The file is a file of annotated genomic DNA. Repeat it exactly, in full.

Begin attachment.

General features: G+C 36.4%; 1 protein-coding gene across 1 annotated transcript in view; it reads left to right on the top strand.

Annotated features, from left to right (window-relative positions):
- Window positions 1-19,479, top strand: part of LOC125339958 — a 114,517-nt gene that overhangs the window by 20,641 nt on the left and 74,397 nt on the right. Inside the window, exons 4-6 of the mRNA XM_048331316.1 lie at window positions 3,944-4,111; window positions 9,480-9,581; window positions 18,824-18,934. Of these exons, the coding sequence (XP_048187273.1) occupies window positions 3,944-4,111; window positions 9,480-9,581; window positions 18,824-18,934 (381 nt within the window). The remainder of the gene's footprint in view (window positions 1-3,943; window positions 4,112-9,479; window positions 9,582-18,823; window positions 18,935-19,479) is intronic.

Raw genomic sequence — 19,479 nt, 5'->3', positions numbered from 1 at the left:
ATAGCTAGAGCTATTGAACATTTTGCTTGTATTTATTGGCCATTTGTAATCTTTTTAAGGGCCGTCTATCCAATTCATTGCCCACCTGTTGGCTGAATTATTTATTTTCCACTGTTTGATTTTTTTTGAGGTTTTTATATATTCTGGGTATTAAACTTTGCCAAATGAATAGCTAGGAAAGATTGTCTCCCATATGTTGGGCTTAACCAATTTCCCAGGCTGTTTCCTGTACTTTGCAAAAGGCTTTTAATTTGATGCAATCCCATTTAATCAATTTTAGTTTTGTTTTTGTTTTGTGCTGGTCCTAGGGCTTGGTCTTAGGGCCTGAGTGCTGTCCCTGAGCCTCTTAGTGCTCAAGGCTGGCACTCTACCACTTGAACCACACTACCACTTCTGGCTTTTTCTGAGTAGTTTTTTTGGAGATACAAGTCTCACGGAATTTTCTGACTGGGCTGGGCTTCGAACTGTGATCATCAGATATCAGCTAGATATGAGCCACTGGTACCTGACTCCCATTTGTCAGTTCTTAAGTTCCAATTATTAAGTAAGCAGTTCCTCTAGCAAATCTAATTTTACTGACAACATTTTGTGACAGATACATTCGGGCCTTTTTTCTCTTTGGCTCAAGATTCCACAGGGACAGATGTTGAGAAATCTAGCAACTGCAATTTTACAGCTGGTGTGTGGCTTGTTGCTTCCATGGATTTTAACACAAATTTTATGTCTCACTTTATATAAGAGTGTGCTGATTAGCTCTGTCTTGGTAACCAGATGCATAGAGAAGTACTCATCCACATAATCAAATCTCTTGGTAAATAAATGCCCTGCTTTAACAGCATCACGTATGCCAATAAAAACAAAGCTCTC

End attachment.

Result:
General features: G+C 36.4%; 1 protein-coding gene across 1 annotated transcript in view; it reads left to right on the top strand.

Annotated features, from left to right (window-relative positions):
- Window positions 1-19,479, top strand: part of LOC125339958 — a 114,517-nt gene that overhangs the window by 20,641 nt on the left and 74,397 nt on the right. Inside the window, exons 4-6 of the mRNA XM_048331316.1 lie at window positions 3,944-4,111; window positions 9,480-9,581; window positions 18,824-18,934. Of these exons, the coding sequence (XP_048187273.1) occupies window positions 3,944-4,111; window positions 9,480-9,581; window positions 18,824-18,934 (381 nt within the window). The remainder of the gene's footprint in view (window positions 1-3,943; window positions 4,112-9,479; window positions 9,582-18,823; window positions 18,935-19,479) is intronic.

Raw genomic sequence — 19,479 nt, 5'->3', positions numbered from 1 at the left:
ATAGCTAGAGCTATTGAACATTTTGCTTGTATTTATTGGCCATTTGTAATCTTTTTAAGGGCCGTCTATCCAATTCATTGCCCACCTGTTGGCTGAATTATTTATTTTCCACTGTTTGATTTTTTTTGAGGTTTTTATATATTCTGGGTATTAAACTTTGCCAAATGAATAGCTAGGAAAGATTGTCTCCCATATGTTGGGCTTAACCAATTTCCCAGGCTGTTTCCTGTACTTTGCAAAAGGCTTTTAATTTGATGCAATCCCATTTAATCAATTTTAGTTTTGTTTTTGTTTTGTGCTGGTCCTAGGGCTTGGTCTTAGGGCCTGAGTGCTGTCCCTGAGCCTCTTAGTGCTCAAGGCTGGCACTCTACCACTTGAACCACACTACCACTTCTGGCTTTTTCTGAGTAGTTTTTTTGGAGATACAAGTCTCACGGAATTTTCTGACTGGGCTGGGCTTCGAACTGTGATCATCAGATATCAGCTAGATATGAGCCACTGGTACCTGACTCCCATTTGTCAGTTCTTAAGTTCCAATTATTAAGTAAGCAGTTCCTCTAGCAAATCTAATTTTACTGACAACATTTTGTGACAGATACATTCGGGCCTTTTTTCTCTTTGGCTCAAGATTCCACAGGGACAGATGTTGAGAAATCTAGCAACTGCAATTTTACAGCTGGTGTGTGGCTTGTTGCTTCCATGGATTTTAACACAAATTTTATGTCTCACTTTATATAAGAGTGTGCTGATTAGCTCTGTCTTGGTAACCAGATGCATAGAGAAGTACTCATCCACATAATCAAATCTCTTGGTAAATAAATGCCCTGCTTTAACAGCATCACGTATGCCAATAAAAACAAAGCTCTC